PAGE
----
Court says no need to release documents on 2015 deal over sex slavery
An appeals court said Thursday the government does not have to disclose documents on the negotiations that led to a controversial 2015 deal between South Korea and Japan on Tokyo’s wartime sex slavery, citing national interest.
Overturning a lower court’s decision, the Seoul High Court ruled that making public the documents, which include diplomatic secrets, could severely violate Korea’s interests and damage ties with Japan.
“If the information is revealed, Japan’s side would be disclosed without its consent, which could seriously deal a blow to South Korea’s diplomatic trust with Japan, and it could cause a conflict of interests or diplomatic tensions,” the court said in its ruling.
Disclosing such sensitive documents could undermine Seoul’s diplomatic credibility and leverage on the global stage, it added.
In 2016, lawyer Song Ki-ho filed a suit asking the court to order the Foreign Ministry to reveal the diplomatic documents related to the 2015 deal, which many victims of Japan’s wartime sexual enslavement oppose.
The lower court earlier ordered the disclosure of the documents for the sake of “guaranteeing the people’s right to know and securing transparency in running state affairs.”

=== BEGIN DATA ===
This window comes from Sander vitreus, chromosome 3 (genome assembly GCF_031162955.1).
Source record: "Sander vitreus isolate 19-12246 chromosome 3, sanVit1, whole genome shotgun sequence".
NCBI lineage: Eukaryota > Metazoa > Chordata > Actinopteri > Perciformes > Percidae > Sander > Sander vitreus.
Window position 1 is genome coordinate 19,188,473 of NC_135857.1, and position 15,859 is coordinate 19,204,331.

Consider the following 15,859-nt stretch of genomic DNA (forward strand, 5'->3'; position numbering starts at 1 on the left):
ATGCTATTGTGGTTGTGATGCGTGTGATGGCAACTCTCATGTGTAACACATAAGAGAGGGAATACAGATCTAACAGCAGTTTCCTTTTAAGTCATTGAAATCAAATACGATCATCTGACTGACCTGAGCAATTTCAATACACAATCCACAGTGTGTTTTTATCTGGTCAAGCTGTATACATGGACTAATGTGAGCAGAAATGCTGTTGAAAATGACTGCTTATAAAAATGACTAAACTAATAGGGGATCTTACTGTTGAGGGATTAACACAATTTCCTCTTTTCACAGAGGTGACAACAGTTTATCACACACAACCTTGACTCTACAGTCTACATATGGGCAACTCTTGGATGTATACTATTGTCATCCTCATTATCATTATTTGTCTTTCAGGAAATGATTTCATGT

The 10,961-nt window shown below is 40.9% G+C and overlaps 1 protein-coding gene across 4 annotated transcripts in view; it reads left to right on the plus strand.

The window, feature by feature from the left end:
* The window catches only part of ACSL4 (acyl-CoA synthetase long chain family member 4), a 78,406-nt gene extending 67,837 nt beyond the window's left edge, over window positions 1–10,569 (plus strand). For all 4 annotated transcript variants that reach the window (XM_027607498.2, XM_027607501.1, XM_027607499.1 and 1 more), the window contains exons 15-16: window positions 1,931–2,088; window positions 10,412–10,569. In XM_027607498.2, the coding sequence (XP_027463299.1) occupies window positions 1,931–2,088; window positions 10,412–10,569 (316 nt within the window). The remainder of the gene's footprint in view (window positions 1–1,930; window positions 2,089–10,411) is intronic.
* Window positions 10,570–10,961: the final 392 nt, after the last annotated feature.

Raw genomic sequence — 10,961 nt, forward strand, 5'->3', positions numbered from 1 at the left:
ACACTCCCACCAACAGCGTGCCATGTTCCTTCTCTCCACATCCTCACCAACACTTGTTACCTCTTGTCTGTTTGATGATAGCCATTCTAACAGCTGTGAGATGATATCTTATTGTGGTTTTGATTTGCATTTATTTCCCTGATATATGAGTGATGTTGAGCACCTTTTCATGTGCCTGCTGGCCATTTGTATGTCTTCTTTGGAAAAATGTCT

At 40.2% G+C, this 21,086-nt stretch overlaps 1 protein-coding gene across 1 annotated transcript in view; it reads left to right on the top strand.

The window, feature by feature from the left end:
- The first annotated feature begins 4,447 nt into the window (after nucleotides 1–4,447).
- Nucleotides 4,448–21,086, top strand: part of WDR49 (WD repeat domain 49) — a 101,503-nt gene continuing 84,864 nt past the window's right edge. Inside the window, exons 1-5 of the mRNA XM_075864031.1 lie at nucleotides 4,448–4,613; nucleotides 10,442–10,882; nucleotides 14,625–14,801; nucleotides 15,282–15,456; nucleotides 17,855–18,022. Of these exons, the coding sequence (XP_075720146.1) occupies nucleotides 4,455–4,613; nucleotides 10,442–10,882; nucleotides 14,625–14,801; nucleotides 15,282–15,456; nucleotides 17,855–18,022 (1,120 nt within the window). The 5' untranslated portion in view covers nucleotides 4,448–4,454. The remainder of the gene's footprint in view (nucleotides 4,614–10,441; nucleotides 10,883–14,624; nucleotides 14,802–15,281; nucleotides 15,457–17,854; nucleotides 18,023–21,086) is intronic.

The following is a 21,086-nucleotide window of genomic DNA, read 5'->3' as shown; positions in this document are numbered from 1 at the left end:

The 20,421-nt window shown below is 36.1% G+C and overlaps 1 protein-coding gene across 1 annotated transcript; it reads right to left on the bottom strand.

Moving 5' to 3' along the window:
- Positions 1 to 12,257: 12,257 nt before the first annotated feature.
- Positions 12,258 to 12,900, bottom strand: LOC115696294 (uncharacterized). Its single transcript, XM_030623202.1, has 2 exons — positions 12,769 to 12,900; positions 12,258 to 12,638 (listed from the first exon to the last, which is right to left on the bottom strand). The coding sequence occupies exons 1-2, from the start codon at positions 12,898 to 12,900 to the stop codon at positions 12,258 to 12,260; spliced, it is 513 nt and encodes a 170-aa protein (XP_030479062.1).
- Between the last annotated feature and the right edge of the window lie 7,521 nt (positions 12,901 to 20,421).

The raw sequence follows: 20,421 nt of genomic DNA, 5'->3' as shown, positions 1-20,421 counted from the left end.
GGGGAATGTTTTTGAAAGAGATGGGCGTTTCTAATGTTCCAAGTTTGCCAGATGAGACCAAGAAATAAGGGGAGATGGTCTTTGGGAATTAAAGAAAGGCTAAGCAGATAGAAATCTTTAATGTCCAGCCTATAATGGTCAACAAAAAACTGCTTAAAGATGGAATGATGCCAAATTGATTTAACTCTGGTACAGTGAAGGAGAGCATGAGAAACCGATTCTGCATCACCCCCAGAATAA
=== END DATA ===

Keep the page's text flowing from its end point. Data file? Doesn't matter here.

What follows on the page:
In December 2015, Korea and Japan signed an agreement in which Japan apologized to the victims and provided 1 billion yen ($8.9 million) to the Reconciliation and Healing Foundation to “finally and irreversibly” resolve the issue of Japan’s sexual slavery of Korean women during World War II.
However, many of the victims and members of the public condemned the deal struck under the Park Geun-hye administration, slamming the government for failing to consult with the victims. They demanded Japan take legal responsibility and the deal be nullified.
Calling the 2015 deal “flawed,“ the Moon Jae-in administration disbanded the Japan-funded foundation, in a move that drew strong opposition from Tokyo, which demanded Seoul abide by the accord.
Thursday’s decision came amid a deepening diplomatic row between Seoul and Tokyo over wartime history.
The lawyer said he would decide whether to appeal after consulting with sex slave victims.
“The court appears to have given weight to diplomatic ties,” Song said. “I will do my best until Japan acknowledges its wrongdoing, apologizes and compensates for it.”
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